E.J. Pratt Library

71 Queen’s Park Cres. East, Toronto, ON.

Located on Queen’s Park Circle at the southern end of the Victoria University campus, the E.J. Pratt Library is an elegant stone container “floating” at the edge of the collegiate quadrangle.  With its taut, four-storey volume, crisp rectilinear geometry and smooth planes of ashlar, it provides an understated counterpoint to the exuberant Richardsonian Romanesque “Old Vic” (W.G. Storm, 1895)

Originally the Victoria University Library, it was renamed just eight years after opening to commemorate E.J. (Edwin John) Pratt (1882-1964), a celebrated Canadian poet and professor of English literature at Victoria University.  The Historic Sites and Monuments Board of Canada designated Pratt as a Person of National Historic Significance in 1975.

The library is three storeys plus a basement, subtly negotiating the slope from north to south.  With Northrop Frye Hall (Adamson & Associates, 1967) to the west, the library shares a series of terraces and steps that ascend gently northward to the monumental entrance of the historic college building.  The library is both an object in the landscape, yet part of the collegiate quadrangle.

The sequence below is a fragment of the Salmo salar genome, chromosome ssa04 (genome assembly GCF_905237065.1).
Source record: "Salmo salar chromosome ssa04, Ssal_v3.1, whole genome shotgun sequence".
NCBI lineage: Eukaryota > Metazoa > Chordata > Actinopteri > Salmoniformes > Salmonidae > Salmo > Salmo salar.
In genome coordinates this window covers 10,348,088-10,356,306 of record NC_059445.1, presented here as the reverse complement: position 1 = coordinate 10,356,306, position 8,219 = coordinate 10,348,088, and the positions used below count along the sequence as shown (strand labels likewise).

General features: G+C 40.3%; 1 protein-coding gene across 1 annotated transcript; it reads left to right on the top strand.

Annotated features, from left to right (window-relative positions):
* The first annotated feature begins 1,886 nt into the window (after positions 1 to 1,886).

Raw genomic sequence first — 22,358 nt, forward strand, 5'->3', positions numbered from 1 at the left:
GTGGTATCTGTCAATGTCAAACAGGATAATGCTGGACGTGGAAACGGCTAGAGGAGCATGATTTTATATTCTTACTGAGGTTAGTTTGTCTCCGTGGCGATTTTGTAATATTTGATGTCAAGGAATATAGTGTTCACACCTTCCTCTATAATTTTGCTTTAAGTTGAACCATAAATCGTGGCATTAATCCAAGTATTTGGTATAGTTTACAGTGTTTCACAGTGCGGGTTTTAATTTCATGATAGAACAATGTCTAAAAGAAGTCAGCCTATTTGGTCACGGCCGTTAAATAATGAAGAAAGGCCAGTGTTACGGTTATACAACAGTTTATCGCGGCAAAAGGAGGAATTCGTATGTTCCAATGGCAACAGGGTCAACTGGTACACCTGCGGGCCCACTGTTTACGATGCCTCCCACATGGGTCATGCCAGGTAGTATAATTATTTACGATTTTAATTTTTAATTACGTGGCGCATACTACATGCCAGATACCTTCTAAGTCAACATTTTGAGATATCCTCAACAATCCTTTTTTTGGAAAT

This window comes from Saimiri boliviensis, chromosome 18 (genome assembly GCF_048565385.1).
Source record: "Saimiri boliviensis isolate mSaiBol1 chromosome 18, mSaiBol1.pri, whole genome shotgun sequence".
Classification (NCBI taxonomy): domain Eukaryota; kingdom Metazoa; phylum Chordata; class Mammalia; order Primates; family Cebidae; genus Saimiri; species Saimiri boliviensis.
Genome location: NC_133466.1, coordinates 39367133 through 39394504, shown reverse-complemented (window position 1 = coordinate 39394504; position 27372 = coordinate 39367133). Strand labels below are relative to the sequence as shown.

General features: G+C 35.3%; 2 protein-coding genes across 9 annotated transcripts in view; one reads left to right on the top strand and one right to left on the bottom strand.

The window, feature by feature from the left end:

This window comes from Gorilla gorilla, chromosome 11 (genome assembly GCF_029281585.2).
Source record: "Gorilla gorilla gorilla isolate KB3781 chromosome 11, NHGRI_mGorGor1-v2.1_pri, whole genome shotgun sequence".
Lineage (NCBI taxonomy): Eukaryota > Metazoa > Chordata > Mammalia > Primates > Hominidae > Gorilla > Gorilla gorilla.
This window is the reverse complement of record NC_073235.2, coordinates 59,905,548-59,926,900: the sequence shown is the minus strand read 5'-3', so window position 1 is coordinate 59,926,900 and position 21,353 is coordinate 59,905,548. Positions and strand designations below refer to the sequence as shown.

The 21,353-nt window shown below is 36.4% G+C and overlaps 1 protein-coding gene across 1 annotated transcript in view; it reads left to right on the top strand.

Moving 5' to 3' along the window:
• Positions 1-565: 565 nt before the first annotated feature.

A two-storey, stone-clad volume dominates the form of the library.  Beneath this volume, the lowest level of the building is exposed at the west, south, and east, and abundant glazing provides a transparent relationship with the adjacent green spaces.  Above, the third level is set back from the parapet and capped with a projecting flat roof.  The building is a sophisticated balance between monolithic, solid qualities and those of luminosity and transparence.

The interior is characterized by a double-height reading room at the heart of the building.

While diminutive in scale, compared to other buildings by Gordon S. Adamson & Associates, the E.J. Pratt Library is nonetheless a significant work.  The library garnered the 25 Year Award from the Ontario Association of Architects in 1996.

In 2001, the building underwent a major rehabilitation by Kohn & Schnier Architects with Shore Tilbe Irwin and Partners, which garnered an Ontario Library Association Award of Excellence.

To the east of the library, the Lester B. Pearson Garden for Peace and Understanding, by landscape architect Paul Ehnes, PMA Landscape Architects Inc., garnered a Canadian Society of Landscape Architects Award of Excellence in 2004.

The E.J. Pratt Library continues be a much-used library by students and academics, and it makes a significant contribution to the cultural heritage landscape of the University of Toronto.